Lower-spec American AE86 SR5 models used the 1587 cc 4A-C SOHC unit, The SR5 rear end was a non LSD with drum brakes. The SR5 model also had a softer suspension, and small styling and interior changes such as seats, gauge cluster, door panels, un-painted front and rear bumpers, and the lower part of the front bumper surround is shorter and flat, and its chassis code in the vin differs as well being AE86 for the SR5 model (for North American market cars)
Models equipped with the 4A-GE engine received a 6.7" rear differential, while 4A-U, and 4A-C models received a smaller, weaker, 6.38" rear differential.
One of the staff who was behind the car's engineering work was Nobuaki Katayama, who would later head the company's motorsport department and who would become chief engineer of the Altezza project a decade later. An article in Car Magazine in April 1999, stated he has a photo of an AE86 hung in his office.
Both the Levin and Trueno variants were offered with either a 2-door coupe or 3-door liftback (sometimes called hatchback) body style. The Levin and Trueno were generally identical, apart from fixed, rectangular headlights on the Levin and pop-up headlights on the Trueno. Minor bodywork changes were made in 1986 which resulted in different tail lights, front and rear bumpers, corner and headlight trim lights, and grilles, are the main differences for both Levin and Trueno models, along with the coupe and hatchback styles. The models sold between 1983–1985 are sometimes referred to as "zenki" (前期, lit. early period), and the models sold from 1986–1987 are referred to as "kouki" (後期, lit. latter period). 
In Japan, the DOHC 4A-GEU AE86 was offered in GT, GT-APEX and GTV trims as the Corolla Levin or Sprinter Trueno. In North America, the top-spec DOHC 4A-GEC was sold as the Corolla GT-S (with AE86 on the build plate in the engine bay but AE88 in the VIN), with the SOHC 4A-C being sold as the Corolla SR5 (with AE86 on the build plate and in the VIN). Both versions were sold with pop-up headlights only. Euro spec models were sold as the Corolla GT with DOHC engines and fixed Levin-style headlights. The Middle East received the same basic model as the North American market, with pop-up headlights and the regulated 5 mph (8 km/h) bumpers.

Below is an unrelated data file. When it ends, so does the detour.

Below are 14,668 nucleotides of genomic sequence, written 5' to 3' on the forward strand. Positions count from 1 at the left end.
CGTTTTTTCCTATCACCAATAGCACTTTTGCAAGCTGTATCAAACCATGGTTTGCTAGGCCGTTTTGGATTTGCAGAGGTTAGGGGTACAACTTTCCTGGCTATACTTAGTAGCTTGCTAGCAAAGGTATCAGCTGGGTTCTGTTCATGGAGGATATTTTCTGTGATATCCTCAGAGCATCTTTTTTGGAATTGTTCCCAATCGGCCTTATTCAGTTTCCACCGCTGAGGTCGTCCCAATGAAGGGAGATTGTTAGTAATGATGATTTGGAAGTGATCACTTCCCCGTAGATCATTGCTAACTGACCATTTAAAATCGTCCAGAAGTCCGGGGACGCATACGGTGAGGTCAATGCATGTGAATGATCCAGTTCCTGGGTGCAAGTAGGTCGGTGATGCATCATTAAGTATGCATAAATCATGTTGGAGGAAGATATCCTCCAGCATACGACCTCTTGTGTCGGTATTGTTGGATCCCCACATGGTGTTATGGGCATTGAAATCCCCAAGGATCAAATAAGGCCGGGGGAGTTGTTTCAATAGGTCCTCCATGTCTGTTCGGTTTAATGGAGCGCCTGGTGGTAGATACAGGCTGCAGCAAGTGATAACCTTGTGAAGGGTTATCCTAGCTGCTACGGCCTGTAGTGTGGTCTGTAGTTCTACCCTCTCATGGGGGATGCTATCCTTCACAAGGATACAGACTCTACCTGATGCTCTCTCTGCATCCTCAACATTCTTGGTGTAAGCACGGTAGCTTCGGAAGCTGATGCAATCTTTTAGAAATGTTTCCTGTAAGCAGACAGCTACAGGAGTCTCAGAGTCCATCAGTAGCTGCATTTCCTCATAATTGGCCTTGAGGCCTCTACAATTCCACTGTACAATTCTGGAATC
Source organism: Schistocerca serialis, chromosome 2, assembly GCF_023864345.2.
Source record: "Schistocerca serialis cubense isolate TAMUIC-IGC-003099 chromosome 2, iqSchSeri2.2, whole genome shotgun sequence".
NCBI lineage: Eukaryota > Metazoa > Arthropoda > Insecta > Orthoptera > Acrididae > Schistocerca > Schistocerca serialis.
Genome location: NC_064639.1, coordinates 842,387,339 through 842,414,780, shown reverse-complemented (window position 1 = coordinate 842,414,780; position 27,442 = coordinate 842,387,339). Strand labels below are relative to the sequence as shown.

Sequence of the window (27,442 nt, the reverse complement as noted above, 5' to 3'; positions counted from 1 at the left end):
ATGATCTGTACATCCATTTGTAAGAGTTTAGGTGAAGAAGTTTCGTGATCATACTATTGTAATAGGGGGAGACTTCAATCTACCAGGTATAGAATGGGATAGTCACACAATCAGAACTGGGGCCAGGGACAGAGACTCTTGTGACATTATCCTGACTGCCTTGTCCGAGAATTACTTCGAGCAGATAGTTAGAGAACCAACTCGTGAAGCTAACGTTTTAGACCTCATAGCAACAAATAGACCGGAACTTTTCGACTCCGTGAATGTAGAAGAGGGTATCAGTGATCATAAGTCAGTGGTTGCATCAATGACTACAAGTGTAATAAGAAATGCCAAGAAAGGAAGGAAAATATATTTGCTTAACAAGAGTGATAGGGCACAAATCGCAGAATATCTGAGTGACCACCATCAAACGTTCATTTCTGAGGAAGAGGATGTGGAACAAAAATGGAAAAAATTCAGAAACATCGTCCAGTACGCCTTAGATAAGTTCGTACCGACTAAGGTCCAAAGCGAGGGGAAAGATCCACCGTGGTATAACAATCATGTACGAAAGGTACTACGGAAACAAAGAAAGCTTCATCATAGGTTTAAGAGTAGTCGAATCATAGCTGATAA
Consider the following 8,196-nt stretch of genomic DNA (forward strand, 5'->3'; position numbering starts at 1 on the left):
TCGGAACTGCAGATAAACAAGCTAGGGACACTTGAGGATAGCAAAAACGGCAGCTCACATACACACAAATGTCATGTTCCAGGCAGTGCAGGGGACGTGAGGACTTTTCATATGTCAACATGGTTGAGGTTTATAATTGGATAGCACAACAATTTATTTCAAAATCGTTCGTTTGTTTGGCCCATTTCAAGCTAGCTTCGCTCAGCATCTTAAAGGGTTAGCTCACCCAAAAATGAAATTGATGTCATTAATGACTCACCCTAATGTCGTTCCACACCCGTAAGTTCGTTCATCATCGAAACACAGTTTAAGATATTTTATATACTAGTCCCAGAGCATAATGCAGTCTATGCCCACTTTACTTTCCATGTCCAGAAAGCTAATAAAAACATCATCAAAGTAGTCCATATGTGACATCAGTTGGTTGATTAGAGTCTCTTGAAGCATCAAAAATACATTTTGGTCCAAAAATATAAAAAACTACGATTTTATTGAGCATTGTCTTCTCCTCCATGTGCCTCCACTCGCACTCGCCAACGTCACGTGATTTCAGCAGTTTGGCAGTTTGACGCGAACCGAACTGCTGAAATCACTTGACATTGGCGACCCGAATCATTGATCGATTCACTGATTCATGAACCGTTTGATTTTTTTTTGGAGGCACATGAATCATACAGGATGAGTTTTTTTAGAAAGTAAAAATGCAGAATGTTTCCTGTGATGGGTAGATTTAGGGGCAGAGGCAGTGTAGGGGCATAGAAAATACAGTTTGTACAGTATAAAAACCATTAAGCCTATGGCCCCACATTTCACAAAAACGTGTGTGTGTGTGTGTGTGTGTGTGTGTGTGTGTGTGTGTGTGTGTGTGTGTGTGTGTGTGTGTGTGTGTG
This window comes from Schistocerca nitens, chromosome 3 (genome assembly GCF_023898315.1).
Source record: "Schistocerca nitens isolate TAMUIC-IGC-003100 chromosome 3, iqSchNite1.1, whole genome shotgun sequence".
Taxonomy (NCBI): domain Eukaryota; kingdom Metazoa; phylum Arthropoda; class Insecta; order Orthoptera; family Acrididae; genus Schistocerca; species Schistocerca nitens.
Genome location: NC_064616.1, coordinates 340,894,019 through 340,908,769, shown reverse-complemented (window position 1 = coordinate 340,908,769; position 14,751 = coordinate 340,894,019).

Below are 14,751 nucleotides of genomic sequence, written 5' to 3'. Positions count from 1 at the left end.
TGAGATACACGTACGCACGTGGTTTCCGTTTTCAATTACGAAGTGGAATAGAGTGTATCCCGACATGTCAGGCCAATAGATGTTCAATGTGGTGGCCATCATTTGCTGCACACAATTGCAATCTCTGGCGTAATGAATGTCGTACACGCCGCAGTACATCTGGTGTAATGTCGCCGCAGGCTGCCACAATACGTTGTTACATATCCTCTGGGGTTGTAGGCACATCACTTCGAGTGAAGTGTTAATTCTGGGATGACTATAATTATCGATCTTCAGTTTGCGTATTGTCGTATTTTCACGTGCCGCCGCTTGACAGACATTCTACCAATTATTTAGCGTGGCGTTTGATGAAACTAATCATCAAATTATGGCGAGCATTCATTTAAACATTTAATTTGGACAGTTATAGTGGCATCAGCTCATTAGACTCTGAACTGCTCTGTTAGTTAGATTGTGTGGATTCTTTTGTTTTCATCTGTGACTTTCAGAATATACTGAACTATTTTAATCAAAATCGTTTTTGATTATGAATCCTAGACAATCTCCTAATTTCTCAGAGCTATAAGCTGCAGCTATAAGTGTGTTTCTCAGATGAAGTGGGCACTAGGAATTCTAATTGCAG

The lightest AE86 is the Japanese 2 door GT model which weighs 910 kg (2,006 lb). It has the same exterior as the GTV trim, but with the interior of the AE85 with the exception of the gauges, and is equipped with rear drum brakes.
North American AE86 specifications
There are three types of Corolla Sport RWD for the US market: DX, SR5, and GT-S, though the DX was generally an internal Toyota designation, as brochures, and advertising do not include the DX designation; it consisted of a lower trim level, lighter duty suspension parts and the like.
- Model Years of production: 1983 to 1987
- Versions: DX, SR5 and GT-S (85+ Only)
- Drag Coefficient: 0.39
Note that the VIN and the chassis code do not match for all models.
DX & SR5 specifications
- First 7 characters of VIN: JT2AE85 (DX) or JT2AE86 (SR5)
- Chassis code: AE86 (which may differ from the VIN)
- Horsepower: 87 hp (64 kW) @ 4800 rpm* Torque: 85 lb·ft (115 N·m) @ 2800 rpm*
- Weight: approximately 2200 lb (998 kg) to 2400 lb (1089 kg)
- Engine: 4A-C, 1587 cc
- Engine type: SOHC 8-valve Inline-4 carbureted
- M/T transmission: T50, 6-bolt flywheel
- A/T transmission: A42DL, 4-speed overdrive w/lockup torque converter, mechanically controlled, with electronically engaged overdrive